Perry Hand Becomes Member of Alabama’s “Engineering Hall of Fame”
Perry Hand, Volkert’s chairman of the board, was one of six honorees inducted into the State of Alabama Engineering Hall of Fame on February 24, 2018. Of these six, four (pictured here) are graduates of Auburn University’s Samuel Ginn College of Engineering.
Hall of Fame inductees are selected based on an established set of criteria, including their contributions to the advancement of engineering and technology. These individuals serve as inspiration for others to pursue careers in all engineering fields. As a professional, an entrepreneur, a politician, and a business leader, Hand offers ample inspiration to engineers in many walks of life.
Hand was graduated from Auburn University in 1969 with a degree in civil engineering, which he immediately put to use for his first employer, David Volkert & Associates, Inc. He worked on bridges in Louisiana and then the Gulf State Park project in Baldwin County, Alabama, a project that would become a hallmark of success throughout his Volkert career. In 1970, Hand opened his own engineering and surveying business, which he ran for nearly two decades.
By the early 80s, Hand saw the need to promote a more robust business climate in his home state and decided to enter the political arena. In 1983 he won election to the Alabama state senate representing Baldwin County, the first Republican in history ever to do so. Bringing his engineering perspective to legislative issues, he was re-elected in 1986 and served under Guy Hunt, the state’s first Republican governor since Reconstruction. During this term, Hand was recognized by his senate colleagues for his tireless efforts to bring a balanced-budget approach to state government and received their “Outstanding Legislator” award.
In 1989 Governor Hunt appointed Hand to serve as Alabama’s secretary of state, completing an unexpired term due to a congressional election. In 1991 he was appointed to be the director of Alabama’s highway department, later named the Department of Transportation. During his two years in office, he prepared a transportation program that would make full use of President George H.W. Bush’s Intermodal Surface Transportation Efficiency Act and passed a gasoline tax to fund it. Once again, Hand was hailed for his engineering-borne drive to find solutions and break through seemingly insurmountable obstacles.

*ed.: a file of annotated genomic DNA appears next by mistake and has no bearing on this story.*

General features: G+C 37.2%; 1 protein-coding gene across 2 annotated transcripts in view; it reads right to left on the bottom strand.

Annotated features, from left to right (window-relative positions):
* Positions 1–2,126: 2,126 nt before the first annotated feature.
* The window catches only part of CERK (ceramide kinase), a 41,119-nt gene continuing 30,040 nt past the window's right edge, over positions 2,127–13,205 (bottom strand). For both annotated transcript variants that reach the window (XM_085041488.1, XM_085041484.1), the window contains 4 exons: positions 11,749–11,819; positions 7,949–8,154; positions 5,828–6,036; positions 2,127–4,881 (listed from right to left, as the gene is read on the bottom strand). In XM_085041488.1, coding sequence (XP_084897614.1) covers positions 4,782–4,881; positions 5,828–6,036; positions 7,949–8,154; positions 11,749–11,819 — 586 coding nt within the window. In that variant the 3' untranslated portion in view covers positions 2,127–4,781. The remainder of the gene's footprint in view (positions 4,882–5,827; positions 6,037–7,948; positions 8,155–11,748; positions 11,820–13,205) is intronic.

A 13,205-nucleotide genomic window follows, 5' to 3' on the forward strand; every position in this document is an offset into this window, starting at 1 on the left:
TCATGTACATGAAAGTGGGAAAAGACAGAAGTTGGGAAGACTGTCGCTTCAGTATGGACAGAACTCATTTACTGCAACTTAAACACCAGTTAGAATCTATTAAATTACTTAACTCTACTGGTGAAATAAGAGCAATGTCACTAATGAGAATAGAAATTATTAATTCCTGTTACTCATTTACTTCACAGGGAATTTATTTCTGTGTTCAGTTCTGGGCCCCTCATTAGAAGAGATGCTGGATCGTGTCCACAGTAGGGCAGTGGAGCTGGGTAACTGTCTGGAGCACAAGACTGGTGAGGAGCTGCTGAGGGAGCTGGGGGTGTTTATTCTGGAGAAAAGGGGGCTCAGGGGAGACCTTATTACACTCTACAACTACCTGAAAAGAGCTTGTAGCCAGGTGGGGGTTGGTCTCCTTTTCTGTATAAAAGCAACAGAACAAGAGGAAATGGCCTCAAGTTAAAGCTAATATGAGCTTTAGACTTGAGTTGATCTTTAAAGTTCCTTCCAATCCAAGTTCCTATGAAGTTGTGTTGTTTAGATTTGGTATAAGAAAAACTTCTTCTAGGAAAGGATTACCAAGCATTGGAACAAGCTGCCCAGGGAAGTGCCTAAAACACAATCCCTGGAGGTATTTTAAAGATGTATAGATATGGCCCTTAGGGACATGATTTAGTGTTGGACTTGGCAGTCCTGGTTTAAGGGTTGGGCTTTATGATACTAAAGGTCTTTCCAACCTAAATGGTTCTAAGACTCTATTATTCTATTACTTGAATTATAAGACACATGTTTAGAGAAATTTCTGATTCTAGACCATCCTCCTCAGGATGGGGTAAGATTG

In 1993 Hand returned to Volkert as a senior vice president. He formed new lines of business, recruited new talent, and developed new centers of expertise, particularly in architecture and program/construction management. Volkert offices were opened in a number of new markets, including Atlanta, Chattanooga, Raleigh, and Collinsville, Illinois, under his direction. His emphasis on producing “good work, on time, in budget” steadily grew the company’s client base and revenues.
Not surprisingly, Hand’s career advanced with Volkert’s success: in 2007 he was promoted to president and chief marketing officer, and in 2011 he was appointed president, CEO and chairman of the board, in which capacity he served until he appointed his successor this year. Under his leadership in the chief executive role, Volkert grew from a $77 million firm in 2011 to a $180 million firm today, reflecting a 15 percent growth rate year-over-year for the last six years. In 2017, Volkert was ranked 94th among Engineering News-Record’s “Top 500 Design Firms,” the firm’s highest position since ranking began in 1965.
Hand now splits his leadership time between two organizations, continuing his chairmanship of Volkert’s board and taking on a one-year term as chairman of the Business Council of Alabama. In this role, Hand continues to promote a business-friendly climate throughout the state and improve its infrastructure. “I joined the BCA because I wanted a good pro-business legislature,” Hand said. “The BCA is the team to work with to get that done.”
From a life of leadership in both the public and private sector, Hand has demonstrated how much influence an engineer with a passion for service can have. “An engineer is put forth on earth to solve problems,” Hand said at his induction to the Engineering Hall of Fame. “Engineers brought us the quality of life we enjoy today, and together we have laid the groundwork for future generations to continue building upon, so that our future can be as prosperous as our past.”